Pain Pumps A Procedure for Treating Chronic Pain

A pain pump, otherwise known as an intrathecal drug delivery pump, is a type of surgical procedure used to directly inject medication to the area around your spinal cord by using a small pump that is placed under the skin of the abdomen.  The pump delivers medication through a catheter or a small tube, similar to the way a woman in labor receives an epidural during childbirth.

What Is A Pain Pump (Drug Pump)?

A pain pump is a small, round device that is surgically implanted under the skin.  The pump is about the size of a deck of cards and administers medication to the spine via a small plastic tube known as a catheter.  A pain pump comes with a reservoir that holds the medication.  It can be programmed to slowly release medication throughout the day so the patient can rely on a steady supply of drugs to reduce pain symptoms.

Benefits of Pain Pumps

Pain pumps can be used as a treatment option if other conventional methods to relieve chronic pain have failed.  Symptoms of chronic pain are easier to control as the medication is delivered directly to the area in need; therefore, medication can be administered in a much smaller amount than oral medication.  A pain pump is designed to reduce side effects of oral medications by reducing the amount needed to control symptoms.

Pain pumps are easily monitored and refilled by a doctor.  The pump stores a patient’s prescription in its memory and is refilled through the insertion of a needle into the skin to fill the reservoir.  Pain pumps are 100% reversible if the patient should ever need to have it removed.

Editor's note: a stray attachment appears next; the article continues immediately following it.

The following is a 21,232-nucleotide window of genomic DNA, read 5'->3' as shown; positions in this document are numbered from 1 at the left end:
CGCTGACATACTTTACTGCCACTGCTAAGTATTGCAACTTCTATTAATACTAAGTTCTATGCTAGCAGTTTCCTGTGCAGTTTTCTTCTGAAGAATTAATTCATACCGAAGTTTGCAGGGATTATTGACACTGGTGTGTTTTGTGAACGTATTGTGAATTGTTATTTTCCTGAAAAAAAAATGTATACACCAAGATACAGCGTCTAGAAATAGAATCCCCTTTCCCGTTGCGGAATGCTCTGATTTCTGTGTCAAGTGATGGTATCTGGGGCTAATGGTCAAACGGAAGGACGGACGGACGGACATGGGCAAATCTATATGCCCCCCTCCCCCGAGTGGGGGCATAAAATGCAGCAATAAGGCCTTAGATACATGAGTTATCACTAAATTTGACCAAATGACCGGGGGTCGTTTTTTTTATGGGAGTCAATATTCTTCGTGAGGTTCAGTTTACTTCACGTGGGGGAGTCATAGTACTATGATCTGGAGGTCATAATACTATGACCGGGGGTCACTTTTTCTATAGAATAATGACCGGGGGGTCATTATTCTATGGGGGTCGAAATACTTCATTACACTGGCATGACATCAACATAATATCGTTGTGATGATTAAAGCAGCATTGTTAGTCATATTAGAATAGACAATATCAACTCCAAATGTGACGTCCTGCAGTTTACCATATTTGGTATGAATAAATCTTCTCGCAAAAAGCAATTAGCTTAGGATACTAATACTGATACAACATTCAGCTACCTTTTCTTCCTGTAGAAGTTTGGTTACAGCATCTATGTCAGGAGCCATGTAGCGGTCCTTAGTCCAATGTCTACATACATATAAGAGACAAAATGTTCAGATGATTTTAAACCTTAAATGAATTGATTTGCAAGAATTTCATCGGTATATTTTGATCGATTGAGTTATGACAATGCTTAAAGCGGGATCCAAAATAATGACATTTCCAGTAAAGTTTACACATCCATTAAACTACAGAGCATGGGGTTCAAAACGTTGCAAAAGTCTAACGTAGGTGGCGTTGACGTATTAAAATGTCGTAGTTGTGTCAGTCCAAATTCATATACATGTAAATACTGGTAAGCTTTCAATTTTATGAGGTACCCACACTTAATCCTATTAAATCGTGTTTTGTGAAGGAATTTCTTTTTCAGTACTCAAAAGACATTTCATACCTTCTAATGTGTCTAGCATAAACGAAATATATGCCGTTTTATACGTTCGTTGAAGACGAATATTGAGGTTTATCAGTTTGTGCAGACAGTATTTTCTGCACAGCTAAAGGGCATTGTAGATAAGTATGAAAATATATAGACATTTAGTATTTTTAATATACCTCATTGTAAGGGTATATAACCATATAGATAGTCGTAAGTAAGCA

Conditions Pain Pumps Can Help

Pain pumps are well suited for patients who have not had success with traditional forms of therapy.  It would also be beneficial for patients who are reliant on pain medication, are not well suited for additional surgeries, have no history of pending medical conditions that would interfere with the pump, and are not allergic to the types of medication utilized.

Pain pumps can be used to treat cancer pain or pain caused by tumors that press down on the spine.  Patients with failed back surgery syndrome, reflex sympathetic dystrophy, chronic pancreatitis, and arachnoiditis (painful scarring of the protective layers of the spine) may also benefit from a pain pump.  A pump may also be able to reduce spasms caused by stroke, brain injury, spinal cord injury, cerebral palsy and multiple sclerosis.

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Mayfield Clinic
Spine Universe